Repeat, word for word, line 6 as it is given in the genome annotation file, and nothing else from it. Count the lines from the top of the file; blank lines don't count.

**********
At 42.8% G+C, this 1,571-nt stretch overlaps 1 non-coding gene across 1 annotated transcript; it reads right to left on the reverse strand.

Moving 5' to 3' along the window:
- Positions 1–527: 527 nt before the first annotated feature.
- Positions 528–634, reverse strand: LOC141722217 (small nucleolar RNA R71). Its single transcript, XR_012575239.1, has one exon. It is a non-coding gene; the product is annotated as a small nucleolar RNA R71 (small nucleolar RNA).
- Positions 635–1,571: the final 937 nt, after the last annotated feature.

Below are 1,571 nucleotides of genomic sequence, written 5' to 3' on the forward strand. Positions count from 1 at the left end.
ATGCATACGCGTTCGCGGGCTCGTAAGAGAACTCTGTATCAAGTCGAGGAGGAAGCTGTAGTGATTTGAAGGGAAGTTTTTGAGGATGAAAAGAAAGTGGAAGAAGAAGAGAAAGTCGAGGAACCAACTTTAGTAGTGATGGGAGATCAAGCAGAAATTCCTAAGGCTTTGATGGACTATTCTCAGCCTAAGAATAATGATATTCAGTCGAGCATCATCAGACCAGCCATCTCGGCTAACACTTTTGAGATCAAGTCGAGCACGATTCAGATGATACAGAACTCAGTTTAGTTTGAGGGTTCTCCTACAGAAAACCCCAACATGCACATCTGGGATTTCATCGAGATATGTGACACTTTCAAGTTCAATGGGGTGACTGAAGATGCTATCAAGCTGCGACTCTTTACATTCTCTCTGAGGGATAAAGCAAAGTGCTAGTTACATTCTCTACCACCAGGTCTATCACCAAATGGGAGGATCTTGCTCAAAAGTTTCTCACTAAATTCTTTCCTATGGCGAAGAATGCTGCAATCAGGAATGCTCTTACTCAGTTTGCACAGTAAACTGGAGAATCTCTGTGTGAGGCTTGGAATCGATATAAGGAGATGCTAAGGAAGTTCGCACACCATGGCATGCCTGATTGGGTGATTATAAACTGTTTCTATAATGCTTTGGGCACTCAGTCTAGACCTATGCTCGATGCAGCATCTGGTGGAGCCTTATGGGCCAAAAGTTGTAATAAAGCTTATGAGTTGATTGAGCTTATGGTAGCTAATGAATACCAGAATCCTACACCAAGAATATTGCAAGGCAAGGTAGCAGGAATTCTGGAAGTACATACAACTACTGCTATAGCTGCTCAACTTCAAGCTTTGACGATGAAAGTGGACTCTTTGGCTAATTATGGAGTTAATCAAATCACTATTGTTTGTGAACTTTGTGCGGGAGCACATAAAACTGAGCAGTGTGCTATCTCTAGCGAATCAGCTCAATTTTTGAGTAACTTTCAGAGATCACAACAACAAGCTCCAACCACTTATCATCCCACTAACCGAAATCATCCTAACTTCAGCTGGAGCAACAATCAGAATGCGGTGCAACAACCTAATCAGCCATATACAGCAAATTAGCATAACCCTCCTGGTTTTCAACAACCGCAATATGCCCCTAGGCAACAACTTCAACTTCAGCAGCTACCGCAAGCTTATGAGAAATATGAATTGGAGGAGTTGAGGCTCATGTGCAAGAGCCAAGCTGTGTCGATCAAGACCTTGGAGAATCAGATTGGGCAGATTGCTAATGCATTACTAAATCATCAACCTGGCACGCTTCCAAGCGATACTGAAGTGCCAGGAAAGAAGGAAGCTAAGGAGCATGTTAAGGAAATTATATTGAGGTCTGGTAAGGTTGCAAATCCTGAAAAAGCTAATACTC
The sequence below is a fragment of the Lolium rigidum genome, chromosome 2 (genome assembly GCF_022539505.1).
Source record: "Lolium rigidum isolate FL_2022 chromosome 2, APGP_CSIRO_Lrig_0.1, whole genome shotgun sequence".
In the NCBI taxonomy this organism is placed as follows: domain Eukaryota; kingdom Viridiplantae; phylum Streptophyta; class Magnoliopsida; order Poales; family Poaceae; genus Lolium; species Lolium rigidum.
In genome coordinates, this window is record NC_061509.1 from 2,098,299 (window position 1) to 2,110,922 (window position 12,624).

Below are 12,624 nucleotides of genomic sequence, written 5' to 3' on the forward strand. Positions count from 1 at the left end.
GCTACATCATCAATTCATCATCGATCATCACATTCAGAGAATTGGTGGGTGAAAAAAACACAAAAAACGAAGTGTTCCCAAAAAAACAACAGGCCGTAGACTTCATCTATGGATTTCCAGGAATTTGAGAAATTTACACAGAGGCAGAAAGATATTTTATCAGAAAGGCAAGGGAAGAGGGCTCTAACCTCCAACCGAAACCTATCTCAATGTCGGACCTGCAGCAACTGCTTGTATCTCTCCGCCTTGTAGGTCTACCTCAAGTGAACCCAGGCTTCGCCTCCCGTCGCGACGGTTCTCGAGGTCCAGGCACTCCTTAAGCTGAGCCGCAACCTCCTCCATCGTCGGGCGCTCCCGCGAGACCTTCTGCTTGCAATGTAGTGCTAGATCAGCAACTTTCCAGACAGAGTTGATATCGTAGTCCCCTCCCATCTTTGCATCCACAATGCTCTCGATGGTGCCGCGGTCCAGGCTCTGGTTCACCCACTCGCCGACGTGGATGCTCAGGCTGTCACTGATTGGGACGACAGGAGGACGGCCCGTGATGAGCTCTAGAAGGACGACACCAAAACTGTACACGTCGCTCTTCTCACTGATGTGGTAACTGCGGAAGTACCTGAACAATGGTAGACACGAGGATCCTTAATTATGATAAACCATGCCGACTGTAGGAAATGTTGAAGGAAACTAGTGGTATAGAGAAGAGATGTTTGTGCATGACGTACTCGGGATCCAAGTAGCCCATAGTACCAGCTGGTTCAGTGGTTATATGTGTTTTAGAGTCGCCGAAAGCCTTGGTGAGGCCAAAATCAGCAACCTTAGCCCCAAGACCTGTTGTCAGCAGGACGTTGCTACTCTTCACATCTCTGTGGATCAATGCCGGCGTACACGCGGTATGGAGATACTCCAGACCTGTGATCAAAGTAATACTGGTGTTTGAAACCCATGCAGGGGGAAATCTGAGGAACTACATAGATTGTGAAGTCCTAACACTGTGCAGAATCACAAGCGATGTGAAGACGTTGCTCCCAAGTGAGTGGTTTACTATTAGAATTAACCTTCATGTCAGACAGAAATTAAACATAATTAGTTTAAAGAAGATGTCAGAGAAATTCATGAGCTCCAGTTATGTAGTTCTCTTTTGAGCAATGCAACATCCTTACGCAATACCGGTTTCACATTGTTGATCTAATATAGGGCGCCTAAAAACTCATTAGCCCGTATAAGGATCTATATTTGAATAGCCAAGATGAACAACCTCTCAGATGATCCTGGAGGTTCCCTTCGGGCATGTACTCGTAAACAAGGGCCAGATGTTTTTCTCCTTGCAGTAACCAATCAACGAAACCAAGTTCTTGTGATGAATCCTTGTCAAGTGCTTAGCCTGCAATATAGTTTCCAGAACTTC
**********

Below are 1,571 nucleotides of genomic sequence, written 5' to 3' on the forward strand. Positions count from 1 at the left end.